If you own real estate — or want to — you need a real estate expert at your side, guiding, advising, managing and investing to ensure you maximize the returns on that investment. Your expert is Regional Group.
Steeped in tradition, with 60 years of experience in all facets of the industry and recognized as a leader in the National Capital Region, Regional makes the most of its deep roots and connections while also continually embracing innovation.
If it has anything to do with real estate, Regional does it, and does it very well.
Take John Clark, for instance.
He has been with Regional Group for 30 years, running the company’s Tax & Valuation department. A key component in the Regional arsenal of services, Clark can boast having saved his clients, countrywide, more than $250 million in property taxes over the years, an accomplishment for which he is very proud.
“Without what we did, our clients would have been paying an unfair share,” says Clark, who weighs his thoughts before he speaks, which is indicative of his methodical approach to his work. “We make sure that they’re only paying what’s reasonable.”
On the wall in his office is a copy of a cheque for $1.7 million. It’s the single largest refund Regional has earned for a client, and he keeps it there as a testament to the good work they do across Canada, which, along with assessments, includes appraisals and property tax management. Clark also gets called in as an expert witness on litigation matters such as expropriations and asset division in divorces.
“He fundamentally has an enormous level of experience,” says Regional’s Chief Operating Officer, Dave Wallace. “He is expert at reasoning with the government over the fair value of real estate.
“John loves real estate valuations,” Wallace continues. “You know how some people have a crazy passion for the work they do? He has that, in spades. It is not a job to him, it’s a fascinating calling.”
Clark jokes that he’s stayed so long because he has never caught up with the work. “I can’t leave, I’m not done yet,” he laughs. Regional Group is actively recruiting team members with the right personality and skill set to join Clark’s team. Clark, a past president of the Appraisal Institute of Canada, allows that it’s a small field in Canada, particularly for the “kind of unusual work that we end up doing. We like the work where the answer isn’t apparent when you start the assignment.”
With a portfolio that focuses on commercial and public-sector properties, including some of the largest institutions in Canada, Clark loves the challenge that a difficult assessment can offer.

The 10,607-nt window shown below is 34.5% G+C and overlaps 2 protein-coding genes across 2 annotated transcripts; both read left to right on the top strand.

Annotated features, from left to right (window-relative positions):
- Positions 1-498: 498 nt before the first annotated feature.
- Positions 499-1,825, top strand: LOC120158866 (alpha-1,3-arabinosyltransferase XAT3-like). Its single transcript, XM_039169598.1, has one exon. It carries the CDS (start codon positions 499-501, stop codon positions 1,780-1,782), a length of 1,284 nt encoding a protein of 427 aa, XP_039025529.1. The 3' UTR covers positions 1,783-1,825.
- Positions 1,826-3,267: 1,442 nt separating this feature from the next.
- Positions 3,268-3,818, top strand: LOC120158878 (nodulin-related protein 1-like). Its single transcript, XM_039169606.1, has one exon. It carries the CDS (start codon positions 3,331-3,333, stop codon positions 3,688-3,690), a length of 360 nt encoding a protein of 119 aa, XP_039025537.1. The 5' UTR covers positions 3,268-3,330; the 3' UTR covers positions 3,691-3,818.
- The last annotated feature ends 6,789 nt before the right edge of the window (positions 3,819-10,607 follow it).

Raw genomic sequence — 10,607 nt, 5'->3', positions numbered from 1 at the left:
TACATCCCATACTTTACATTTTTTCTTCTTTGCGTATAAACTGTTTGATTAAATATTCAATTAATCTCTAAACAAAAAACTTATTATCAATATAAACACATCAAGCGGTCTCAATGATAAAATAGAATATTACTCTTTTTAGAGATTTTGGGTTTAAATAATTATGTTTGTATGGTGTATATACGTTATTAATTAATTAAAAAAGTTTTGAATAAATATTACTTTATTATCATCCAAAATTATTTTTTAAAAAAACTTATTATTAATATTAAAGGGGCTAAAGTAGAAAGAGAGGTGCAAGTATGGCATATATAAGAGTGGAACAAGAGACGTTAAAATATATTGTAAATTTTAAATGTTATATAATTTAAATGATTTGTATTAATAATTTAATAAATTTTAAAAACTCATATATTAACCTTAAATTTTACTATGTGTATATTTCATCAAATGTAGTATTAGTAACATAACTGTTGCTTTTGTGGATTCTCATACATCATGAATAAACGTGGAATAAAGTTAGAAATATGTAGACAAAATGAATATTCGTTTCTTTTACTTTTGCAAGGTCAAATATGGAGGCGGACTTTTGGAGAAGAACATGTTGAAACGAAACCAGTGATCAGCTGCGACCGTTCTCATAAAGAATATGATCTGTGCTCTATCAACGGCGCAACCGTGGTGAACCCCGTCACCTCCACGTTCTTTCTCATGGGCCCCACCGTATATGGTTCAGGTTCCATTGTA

“I can’t mention clients by name, but we’ve got one client with a group of properties and they’re so restricted in their use that, in reality, there’s no market value, there’s nobody to buy them,” he says. “So then the challenge is, from an assessment perspective, you’re never going to get away with having a value of $0, even though there’s no market value, so how do you scratch your head and come up with a reasonable outcome that everybody can live with? I love the challenge where you sit back and just don’t know the answer.”
That ability to overcome the challenge of the unpredictable is key, particularly in today’s world of automation, artificial intelligence and an app for everything. “The value we have, and where I want to focus, is on areas where the outcome is uncertain,” he explains. “Dealing with uncertainty is where the human element will continue to be required.”
When disputing an assessment, he sees his role as one of gathering all the information, sharing it, and then discussing why he feels an adjustment is needed. Most of the time, his analysis will show that an assessment is fine, but in the 10-20 per cent of cases where one is inflated, it’s his job to successfully argue for a lower amount.
“I would say in over 90 per cent of the cases, we’re able to come up with a resolution,” he says. He can boast such a high success rate both because of his vast experience and because he’s adept at understanding the personality of his opponent.
He tells the story of one meeting, where he was in the office of an official for two hours one afternoon, going in circles. At about 3:30 p.m., he noticed the man subtly checking his watch and surmised that quitting time was 4 p.m.
“I leaned back in my chair, put one leg up over my other knee and started into the longest story I could think of, basically giving body language that said, ‘I’m good until midnight,’ ” he laughs. “At 3:50 p.m. I had an offer to settle.”